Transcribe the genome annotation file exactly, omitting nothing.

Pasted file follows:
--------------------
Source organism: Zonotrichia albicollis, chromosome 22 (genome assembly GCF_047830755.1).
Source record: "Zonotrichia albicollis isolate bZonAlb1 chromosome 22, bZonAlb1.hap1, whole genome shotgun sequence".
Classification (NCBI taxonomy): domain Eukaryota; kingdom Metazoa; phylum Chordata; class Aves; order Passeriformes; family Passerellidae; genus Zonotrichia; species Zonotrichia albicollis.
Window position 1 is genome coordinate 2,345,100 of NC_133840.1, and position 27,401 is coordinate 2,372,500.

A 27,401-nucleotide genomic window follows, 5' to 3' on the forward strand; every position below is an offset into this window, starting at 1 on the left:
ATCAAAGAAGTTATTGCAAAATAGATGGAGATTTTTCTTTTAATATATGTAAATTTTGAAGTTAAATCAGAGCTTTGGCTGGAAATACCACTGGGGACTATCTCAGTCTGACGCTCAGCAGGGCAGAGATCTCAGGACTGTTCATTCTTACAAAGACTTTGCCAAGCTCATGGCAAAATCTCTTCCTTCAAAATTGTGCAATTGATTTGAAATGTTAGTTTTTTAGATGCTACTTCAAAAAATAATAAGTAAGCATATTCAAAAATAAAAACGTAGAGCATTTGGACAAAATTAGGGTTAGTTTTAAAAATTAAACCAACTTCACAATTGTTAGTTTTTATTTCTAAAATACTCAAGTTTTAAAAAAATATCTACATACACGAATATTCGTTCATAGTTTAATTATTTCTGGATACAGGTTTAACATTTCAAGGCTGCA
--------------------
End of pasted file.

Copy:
Source organism: Zonotrichia albicollis, chromosome 22 (genome assembly GCF_047830755.1).
Source record: "Zonotrichia albicollis isolate bZonAlb1 chromosome 22, bZonAlb1.hap1, whole genome shotgun sequence".
Classification (NCBI taxonomy): domain Eukaryota; kingdom Metazoa; phylum Chordata; class Aves; order Passeriformes; family Passerellidae; genus Zonotrichia; species Zonotrichia albicollis.
Window position 1 is genome coordinate 2,345,100 of NC_133840.1, and position 27,401 is coordinate 2,372,500.

A 27,401-nucleotide genomic window follows, 5' to 3' on the forward strand; every position below is an offset into this window, starting at 1 on the left:
ATCAAAGAAGTTATTGCAAAATAGATGGAGATTTTTCTTTTAATATATGTAAATTTTGAAGTTAAATCAGAGCTTTGGCTGGAAATACCACTGGGGACTATCTCAGTCTGACGCTCAGCAGGGCAGAGATCTCAGGACTGTTCATTCTTACAAAGACTTTGCCAAGCTCATGGCAAAATCTCTTCCTTCAAAATTGTGCAATTGATTTGAAATGTTAGTTTTTTAGATGCTACTTCAAAAAATAATAAGTAAGCATATTCAAAAATAAAAACGTAGAGCATTTGGACAAAATTAGGGTTAGTTTTAAAAATTAAACCAACTTCACAATTGTTAGTTTTTATTTCTAAAATACTCAAGTTTTAAAAAAATATCTACATACACGAATATTCGTTCATAGTTTAATTATTTCTGGATACAGGTTTAACATTTCAAGGCTGCA